The Motley Fool

Where should a new investor start?

The share market can seem like a scary place for many people starting out in the share market. In a lot of ways, we are at the mercy of our primitive reactions like ‘fight or flight’.

Shares can be very volatile. Our tendency to avoid danger can mean missing out on the long-term success of shares. Volatility is not the same as risk.

People say “property always goes up” as a way to justify getting into an enormous amount of debt. I think it’s important to remember that shares always go up over the long-term.

Shares are the best over the long-term

Just look at this historical price data from Vanguard. When you look at shares over a 30-year period it’s easy to see that businesses are worth substantially more. The key thing to remember when investing in shares is: Invest for the long-term, no matter what the overall share market does in any given year. You could simply own Washington H. Soul Pattinson and Co. Ltd (ASX: SOL), never sell and do very well.

Keep your costs low

The second thing to know is that there are substantial fees hidden in investing if you don’t look properly. Unless you are investing in individual businesses yourself there can be substantial fees hidden in an investment product or charged by a fund manager. Management fees and performance fees can be a serious anchor on your long-term wealth.

That’s why index funds offered by Vanguard are so popular. Several of the ones offered have administration fees of less than 0.20% per annum like Vanguard MSCI Index International Shares ETF (ASX: VGS) which has a cost of just 0.18%. This is really cheap.

It’s also important to keep your brokerage costs low too. Commsec has low fees for people investing in parcels smaller than $1,000 per trade, whilst CMC has low costs for trades larger than $1,000.

Don’t make it complicated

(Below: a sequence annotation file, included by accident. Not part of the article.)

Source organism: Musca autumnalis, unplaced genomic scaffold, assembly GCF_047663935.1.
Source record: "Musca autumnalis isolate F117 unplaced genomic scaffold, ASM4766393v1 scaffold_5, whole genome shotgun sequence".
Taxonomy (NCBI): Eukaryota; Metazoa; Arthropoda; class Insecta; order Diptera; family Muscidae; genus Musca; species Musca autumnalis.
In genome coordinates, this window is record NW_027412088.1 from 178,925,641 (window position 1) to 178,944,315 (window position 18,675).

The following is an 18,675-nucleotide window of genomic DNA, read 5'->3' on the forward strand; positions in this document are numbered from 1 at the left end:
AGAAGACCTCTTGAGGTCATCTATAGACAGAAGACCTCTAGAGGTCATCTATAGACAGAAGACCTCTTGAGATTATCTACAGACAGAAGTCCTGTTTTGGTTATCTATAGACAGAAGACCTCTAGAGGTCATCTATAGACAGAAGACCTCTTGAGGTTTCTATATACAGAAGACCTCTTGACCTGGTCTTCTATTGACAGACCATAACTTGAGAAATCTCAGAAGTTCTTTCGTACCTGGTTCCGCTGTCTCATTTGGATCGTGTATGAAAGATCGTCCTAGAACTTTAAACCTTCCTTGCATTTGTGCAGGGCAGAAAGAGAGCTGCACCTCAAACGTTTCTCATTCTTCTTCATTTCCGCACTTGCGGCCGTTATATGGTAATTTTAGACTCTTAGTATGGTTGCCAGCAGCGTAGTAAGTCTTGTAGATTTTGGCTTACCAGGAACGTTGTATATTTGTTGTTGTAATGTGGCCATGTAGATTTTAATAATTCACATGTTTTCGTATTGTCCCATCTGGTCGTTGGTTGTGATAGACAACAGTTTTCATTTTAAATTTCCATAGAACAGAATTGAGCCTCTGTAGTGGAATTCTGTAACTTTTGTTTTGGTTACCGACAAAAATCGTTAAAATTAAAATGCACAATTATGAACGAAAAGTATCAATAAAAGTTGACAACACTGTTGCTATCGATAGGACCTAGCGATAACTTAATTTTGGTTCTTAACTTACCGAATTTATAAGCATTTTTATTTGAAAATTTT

There are some investors out there that undertake a whole array of complicated financial analysis of a business. It’s not wrong that they do this – the more you know a business the better you can value it today and its future potential.

However, you don’t need to be a maths whiz to recognise the long-term potential of businesses that are, for example, aligned to Australia’s ageing population. All you need to do is make a decent investment and then be patient. Many investors don’t have the patience needed and many more (mostly managers) don’t have the client base that allows them to act patiently.

For example, Challenger Ltd (ASX: CGF) is very likely going to be a much bigger business in a decade, you just need to wait to see it unfold.

Foolish takeaway

The best way to learn about investing is just to get stuck into it and start. It doesn’t matter if your first investment isn’t a winner – it’s better to learn and make mistakes with a $500 investment compared to a $10,000 investment.

Some of the best shares to start your investing journey could be these top businesses which all have good long-term potential.

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Motley Fool contributor Tristan Harrison owns shares of Challenger Limited and Washington H. Soul Pattinson and Company Limited. The Motley Fool Australia owns shares of and has recommended Challenger Limited and Washington H. Soul Pattinson and Company Limited. The Motley Fool Australia has recommended Vanguard MSCI Index International Shares ETF. We Fools may not all hold the same opinions, but we all believe that considering a diverse range of insights makes us better investors. The Motley Fool has a disclosure policy. This article contains general investment advice only (under AFSL 400691). Authorised by Scott Phillips.

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